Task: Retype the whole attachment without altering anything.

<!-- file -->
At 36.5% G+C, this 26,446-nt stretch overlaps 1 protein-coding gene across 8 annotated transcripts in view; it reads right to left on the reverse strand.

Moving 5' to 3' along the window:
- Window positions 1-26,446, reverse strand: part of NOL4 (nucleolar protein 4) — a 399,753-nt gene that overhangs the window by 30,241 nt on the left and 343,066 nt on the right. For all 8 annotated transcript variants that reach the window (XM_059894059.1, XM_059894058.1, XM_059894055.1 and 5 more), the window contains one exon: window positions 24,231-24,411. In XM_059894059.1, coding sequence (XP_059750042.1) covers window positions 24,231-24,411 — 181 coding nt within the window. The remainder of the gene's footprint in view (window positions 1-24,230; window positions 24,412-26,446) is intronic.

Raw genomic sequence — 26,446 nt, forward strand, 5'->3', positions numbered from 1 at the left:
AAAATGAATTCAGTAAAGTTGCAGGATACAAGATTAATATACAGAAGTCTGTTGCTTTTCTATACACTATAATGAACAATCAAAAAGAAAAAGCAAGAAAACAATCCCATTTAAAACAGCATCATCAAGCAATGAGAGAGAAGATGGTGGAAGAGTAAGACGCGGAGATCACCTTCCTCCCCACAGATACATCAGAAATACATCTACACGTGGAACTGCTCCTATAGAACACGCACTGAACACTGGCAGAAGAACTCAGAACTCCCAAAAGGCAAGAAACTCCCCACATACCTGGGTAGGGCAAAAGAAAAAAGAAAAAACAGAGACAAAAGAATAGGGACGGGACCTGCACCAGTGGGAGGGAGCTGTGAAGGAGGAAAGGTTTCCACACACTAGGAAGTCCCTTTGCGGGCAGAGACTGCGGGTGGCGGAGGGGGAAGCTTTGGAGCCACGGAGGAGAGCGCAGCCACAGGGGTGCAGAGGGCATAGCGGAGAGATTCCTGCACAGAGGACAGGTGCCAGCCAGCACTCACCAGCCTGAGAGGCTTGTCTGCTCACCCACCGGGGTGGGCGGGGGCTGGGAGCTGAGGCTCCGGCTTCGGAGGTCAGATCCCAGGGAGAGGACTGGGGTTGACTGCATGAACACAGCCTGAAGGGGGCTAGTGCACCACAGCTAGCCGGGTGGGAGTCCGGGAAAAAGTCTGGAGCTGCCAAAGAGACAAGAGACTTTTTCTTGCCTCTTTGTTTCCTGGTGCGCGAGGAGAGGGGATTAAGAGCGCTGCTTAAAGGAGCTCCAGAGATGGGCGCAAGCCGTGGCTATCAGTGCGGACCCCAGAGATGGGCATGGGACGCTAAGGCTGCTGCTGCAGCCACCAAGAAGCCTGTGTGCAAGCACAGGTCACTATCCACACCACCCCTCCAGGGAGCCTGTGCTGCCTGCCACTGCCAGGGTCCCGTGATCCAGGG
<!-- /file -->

At 36.5% G+C, this 26,446-nt stretch overlaps 1 protein-coding gene across 8 annotated transcripts in view; it reads right to left on the reverse strand.

Moving 5' to 3' along the window:
- Window positions 1-26,446, reverse strand: part of NOL4 (nucleolar protein 4) — a 399,753-nt gene that overhangs the window by 30,241 nt on the left and 343,066 nt on the right. For all 8 annotated transcript variants that reach the window (XM_059894059.1, XM_059894058.1, XM_059894055.1 and 5 more), the window contains one exon: window positions 24,231-24,411. In XM_059894059.1, coding sequence (XP_059750042.1) covers window positions 24,231-24,411 — 181 coding nt within the window. The remainder of the gene's footprint in view (window positions 1-24,230; window positions 24,412-26,446) is intronic.

Raw genomic sequence — 26,446 nt, forward strand, 5'->3', positions numbered from 1 at the left:
AAAATGAATTCAGTAAAGTTGCAGGATACAAGATTAATATACAGAAGTCTGTTGCTTTTCTATACACTATAATGAACAATCAAAAAGAAAAAGCAAGAAAACAATCCCATTTAAAACAGCATCATCAAGCAATGAGAGAGAAGATGGTGGAAGAGTAAGACGCGGAGATCACCTTCCTCCCCACAGATACATCAGAAATACATCTACACGTGGAACTGCTCCTATAGAACACGCACTGAACACTGGCAGAAGAACTCAGAACTCCCAAAAGGCAAGAAACTCCCCACATACCTGGGTAGGGCAAAAGAAAAAAGAAAAAACAGAGACAAAAGAATAGGGACGGGACCTGCACCAGTGGGAGGGAGCTGTGAAGGAGGAAAGGTTTCCACACACTAGGAAGTCCCTTTGCGGGCAGAGACTGCGGGTGGCGGAGGGGGAAGCTTTGGAGCCACGGAGGAGAGCGCAGCCACAGGGGTGCAGAGGGCATAGCGGAGAGATTCCTGCACAGAGGACAGGTGCCAGCCAGCACTCACCAGCCTGAGAGGCTTGTCTGCTCACCCACCGGGGTGGGCGGGGGCTGGGAGCTGAGGCTCCGGCTTCGGAGGTCAGATCCCAGGGAGAGGACTGGGGTTGACTGCATGAACACAGCCTGAAGGGGGCTAGTGCACCACAGCTAGCCGGGTGGGAGTCCGGGAAAAAGTCTGGAGCTGCCAAAGAGACAAGAGACTTTTTCTTGCCTCTTTGTTTCCTGGTGCGCGAGGAGAGGGGATTAAGAGCGCTGCTTAAAGGAGCTCCAGAGATGGGCGCAAGCCGTGGCTATCAGTGCGGACCCCAGAGATGGGCATGGGACGCTAAGGCTGCTGCTGCAGCCACCAAGAAGCCTGTGTGCAAGCACAGGTCACTATCCACACCACCCCTCCAGGGAGCCTGTGCTGCCTGCCACTGCCAGGGTCCCGTGATCCAGGG